it is difficult to know where the pressure is. the fact that you have translated back into the sdr means that they will get more foreign flows, as it becomes more accepted in the international system. that means upward movement has been significantly reduced. go to theet's european central bank, coming up with its policy decision. mario draghi has always promised something big. when he promises, he tends to over deliver. record oftrong track doing at least with the market wants. what you expect on thursday? >> we expect him to cut by 10 basis points, and also to increase 10 billion the amount of qe they do every month. you have to put that into perspective of the fact that there is also a long-term lending facility for banks. fairly powerful combination. they are trying to be more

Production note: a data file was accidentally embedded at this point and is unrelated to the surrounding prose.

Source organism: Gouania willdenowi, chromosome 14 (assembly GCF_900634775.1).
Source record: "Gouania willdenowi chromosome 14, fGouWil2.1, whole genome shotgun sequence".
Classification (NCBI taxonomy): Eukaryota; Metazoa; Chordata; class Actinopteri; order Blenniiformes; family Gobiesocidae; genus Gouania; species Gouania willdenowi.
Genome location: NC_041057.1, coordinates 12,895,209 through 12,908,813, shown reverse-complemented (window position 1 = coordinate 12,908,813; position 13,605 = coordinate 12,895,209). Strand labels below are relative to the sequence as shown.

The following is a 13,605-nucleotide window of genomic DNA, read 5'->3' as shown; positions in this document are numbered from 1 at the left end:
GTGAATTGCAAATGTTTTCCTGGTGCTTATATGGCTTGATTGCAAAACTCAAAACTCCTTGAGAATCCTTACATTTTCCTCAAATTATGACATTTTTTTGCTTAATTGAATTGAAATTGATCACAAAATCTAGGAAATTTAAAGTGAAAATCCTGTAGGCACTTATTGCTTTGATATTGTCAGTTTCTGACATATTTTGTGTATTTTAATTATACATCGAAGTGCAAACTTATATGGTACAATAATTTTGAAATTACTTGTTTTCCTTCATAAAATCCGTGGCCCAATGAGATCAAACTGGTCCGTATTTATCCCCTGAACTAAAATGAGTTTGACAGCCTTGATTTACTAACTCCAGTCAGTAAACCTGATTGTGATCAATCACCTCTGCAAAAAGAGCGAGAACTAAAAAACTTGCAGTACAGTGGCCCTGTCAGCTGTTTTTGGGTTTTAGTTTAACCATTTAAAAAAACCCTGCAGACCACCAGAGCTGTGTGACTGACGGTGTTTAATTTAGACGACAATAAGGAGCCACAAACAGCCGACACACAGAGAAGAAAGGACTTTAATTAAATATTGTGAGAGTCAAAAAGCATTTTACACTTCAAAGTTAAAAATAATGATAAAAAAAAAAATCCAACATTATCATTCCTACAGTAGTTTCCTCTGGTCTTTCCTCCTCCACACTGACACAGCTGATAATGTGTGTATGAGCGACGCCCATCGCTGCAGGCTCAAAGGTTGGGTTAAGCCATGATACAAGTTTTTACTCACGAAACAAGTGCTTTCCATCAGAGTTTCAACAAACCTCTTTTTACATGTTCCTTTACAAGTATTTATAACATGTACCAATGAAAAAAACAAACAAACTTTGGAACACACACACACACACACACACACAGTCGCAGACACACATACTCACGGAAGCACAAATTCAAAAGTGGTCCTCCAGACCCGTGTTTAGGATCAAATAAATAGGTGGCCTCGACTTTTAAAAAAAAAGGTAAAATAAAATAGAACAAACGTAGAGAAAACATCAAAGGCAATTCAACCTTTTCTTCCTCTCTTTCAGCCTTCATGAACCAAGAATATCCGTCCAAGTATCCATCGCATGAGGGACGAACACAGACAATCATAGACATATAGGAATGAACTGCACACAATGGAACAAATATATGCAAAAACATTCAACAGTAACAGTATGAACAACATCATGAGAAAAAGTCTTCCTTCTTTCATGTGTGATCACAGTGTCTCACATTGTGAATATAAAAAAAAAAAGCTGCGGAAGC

positive than what the market expects. that is with the central market did we does. right now it is driving expectations, which means it has to deliver more than what the market is hoping for. data has been shown that the european economy is doing better, a little more resilient than some thought. is more easing necessary? inflation target point of view, it might be. if you look at the economic data, it is pretty good. if you look from a german point of view, it may not be necessary in the sense that consumption is doing well. is it a good insurance cut? it is probably necessary. they may need to reverse some of their using in the future, but we are not at that phase yet. be verytill seeing them bearish and ecb taking advantage of that. things are progressing